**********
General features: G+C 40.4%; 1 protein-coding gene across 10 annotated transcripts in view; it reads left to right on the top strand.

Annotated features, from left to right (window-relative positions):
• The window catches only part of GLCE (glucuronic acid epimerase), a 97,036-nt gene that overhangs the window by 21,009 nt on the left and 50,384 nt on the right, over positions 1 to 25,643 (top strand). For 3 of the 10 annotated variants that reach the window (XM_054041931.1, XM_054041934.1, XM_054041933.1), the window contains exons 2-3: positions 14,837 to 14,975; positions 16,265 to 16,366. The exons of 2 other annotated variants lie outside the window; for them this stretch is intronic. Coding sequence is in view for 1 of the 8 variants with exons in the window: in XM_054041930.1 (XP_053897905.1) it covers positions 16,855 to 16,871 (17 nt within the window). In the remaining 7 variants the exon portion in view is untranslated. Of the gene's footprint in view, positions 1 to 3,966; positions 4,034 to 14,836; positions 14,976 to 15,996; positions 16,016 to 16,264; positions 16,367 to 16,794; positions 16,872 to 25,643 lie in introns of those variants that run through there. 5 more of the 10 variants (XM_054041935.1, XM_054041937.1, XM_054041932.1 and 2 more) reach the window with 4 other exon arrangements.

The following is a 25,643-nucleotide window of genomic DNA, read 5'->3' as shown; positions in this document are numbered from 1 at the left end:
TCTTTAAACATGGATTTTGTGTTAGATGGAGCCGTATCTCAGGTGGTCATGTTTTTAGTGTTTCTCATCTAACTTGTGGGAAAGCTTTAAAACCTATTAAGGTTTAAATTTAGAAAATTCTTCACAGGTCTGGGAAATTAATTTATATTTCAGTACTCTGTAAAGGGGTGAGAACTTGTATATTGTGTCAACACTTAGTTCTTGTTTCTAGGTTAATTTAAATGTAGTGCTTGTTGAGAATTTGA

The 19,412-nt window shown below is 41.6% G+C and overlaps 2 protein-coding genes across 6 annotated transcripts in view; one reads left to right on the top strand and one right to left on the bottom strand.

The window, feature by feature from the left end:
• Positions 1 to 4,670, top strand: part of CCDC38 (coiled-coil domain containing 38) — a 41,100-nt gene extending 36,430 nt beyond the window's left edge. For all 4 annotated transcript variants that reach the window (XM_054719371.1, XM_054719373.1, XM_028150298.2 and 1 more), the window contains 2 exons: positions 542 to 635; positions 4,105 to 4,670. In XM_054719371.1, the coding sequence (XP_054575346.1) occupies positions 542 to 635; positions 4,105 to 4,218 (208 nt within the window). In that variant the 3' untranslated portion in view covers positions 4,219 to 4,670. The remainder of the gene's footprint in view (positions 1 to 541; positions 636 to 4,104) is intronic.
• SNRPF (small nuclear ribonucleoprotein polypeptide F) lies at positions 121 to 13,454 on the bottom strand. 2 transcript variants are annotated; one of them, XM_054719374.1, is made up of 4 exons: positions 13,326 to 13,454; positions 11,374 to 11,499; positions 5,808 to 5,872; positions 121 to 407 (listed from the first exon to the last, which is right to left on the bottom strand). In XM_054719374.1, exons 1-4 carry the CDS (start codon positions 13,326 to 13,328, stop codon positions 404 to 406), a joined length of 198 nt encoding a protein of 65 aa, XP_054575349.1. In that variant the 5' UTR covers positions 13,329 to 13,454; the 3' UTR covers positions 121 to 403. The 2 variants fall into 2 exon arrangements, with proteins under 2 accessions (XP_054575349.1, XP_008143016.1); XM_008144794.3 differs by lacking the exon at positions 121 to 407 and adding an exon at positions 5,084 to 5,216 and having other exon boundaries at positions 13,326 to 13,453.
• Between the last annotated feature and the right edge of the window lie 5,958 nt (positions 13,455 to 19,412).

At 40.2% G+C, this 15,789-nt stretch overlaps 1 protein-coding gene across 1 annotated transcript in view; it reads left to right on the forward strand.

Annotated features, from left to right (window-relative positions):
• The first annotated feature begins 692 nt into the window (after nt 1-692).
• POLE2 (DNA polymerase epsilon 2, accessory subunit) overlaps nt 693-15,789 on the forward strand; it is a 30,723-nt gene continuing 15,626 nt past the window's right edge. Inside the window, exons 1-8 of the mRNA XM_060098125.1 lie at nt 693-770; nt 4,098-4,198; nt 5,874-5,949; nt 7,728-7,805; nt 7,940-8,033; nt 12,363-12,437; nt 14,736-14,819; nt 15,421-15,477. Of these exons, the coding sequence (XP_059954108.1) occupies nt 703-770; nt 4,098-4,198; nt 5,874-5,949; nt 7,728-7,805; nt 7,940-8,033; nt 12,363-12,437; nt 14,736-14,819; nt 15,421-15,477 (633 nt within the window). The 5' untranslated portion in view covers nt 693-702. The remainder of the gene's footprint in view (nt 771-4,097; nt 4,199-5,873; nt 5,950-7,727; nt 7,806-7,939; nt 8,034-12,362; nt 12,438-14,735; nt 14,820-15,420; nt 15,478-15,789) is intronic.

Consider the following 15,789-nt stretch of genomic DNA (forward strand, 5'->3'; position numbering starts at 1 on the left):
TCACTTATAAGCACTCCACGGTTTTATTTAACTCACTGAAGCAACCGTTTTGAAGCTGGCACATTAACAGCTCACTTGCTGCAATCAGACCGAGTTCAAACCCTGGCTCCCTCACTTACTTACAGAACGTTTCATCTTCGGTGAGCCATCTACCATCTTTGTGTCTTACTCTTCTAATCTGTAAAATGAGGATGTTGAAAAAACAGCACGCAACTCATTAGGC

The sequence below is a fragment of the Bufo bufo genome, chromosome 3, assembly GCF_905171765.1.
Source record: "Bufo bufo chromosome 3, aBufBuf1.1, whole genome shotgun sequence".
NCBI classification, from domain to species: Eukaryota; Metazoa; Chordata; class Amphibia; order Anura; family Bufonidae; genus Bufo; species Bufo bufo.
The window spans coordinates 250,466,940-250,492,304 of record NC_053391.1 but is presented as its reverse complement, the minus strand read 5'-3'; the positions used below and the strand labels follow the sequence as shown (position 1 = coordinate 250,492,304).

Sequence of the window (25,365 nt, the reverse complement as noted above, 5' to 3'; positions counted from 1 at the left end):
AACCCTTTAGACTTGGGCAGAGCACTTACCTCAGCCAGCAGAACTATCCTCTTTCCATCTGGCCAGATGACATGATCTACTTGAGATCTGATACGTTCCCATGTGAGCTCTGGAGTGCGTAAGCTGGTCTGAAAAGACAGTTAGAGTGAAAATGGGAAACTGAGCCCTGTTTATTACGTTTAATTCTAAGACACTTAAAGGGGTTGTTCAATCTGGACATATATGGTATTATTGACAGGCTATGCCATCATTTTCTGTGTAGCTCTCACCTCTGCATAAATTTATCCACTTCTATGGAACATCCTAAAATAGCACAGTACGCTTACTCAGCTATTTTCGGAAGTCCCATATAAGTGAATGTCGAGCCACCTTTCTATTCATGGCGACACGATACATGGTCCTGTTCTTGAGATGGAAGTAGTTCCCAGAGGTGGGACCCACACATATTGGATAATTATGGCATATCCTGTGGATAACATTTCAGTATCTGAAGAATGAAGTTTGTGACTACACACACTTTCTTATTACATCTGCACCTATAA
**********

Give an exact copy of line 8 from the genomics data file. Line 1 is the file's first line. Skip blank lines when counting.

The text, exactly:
• Positions 1 to 4,670, top strand: part of CCDC38 (coiled-coil domain containing 38) — a 41,100-nt gene extending 36,430 nt beyond the window's left edge. For all 4 annotated transcript variants that reach the window (XM_054719371.1, XM_054719373.1, XM_028150298.2 and 1 more), the window contains 2 exons: positions 542 to 635; positions 4,105 to 4,670. In XM_054719371.1, the coding sequence (XP_054575346.1) occupies positions 542 to 635; positions 4,105 to 4,218 (208 nt within the window). In that variant the 3' untranslated portion in view covers positions 4,219 to 4,670. The remainder of the gene's footprint in view (positions 1 to 541; positions 636 to 4,104) is intronic.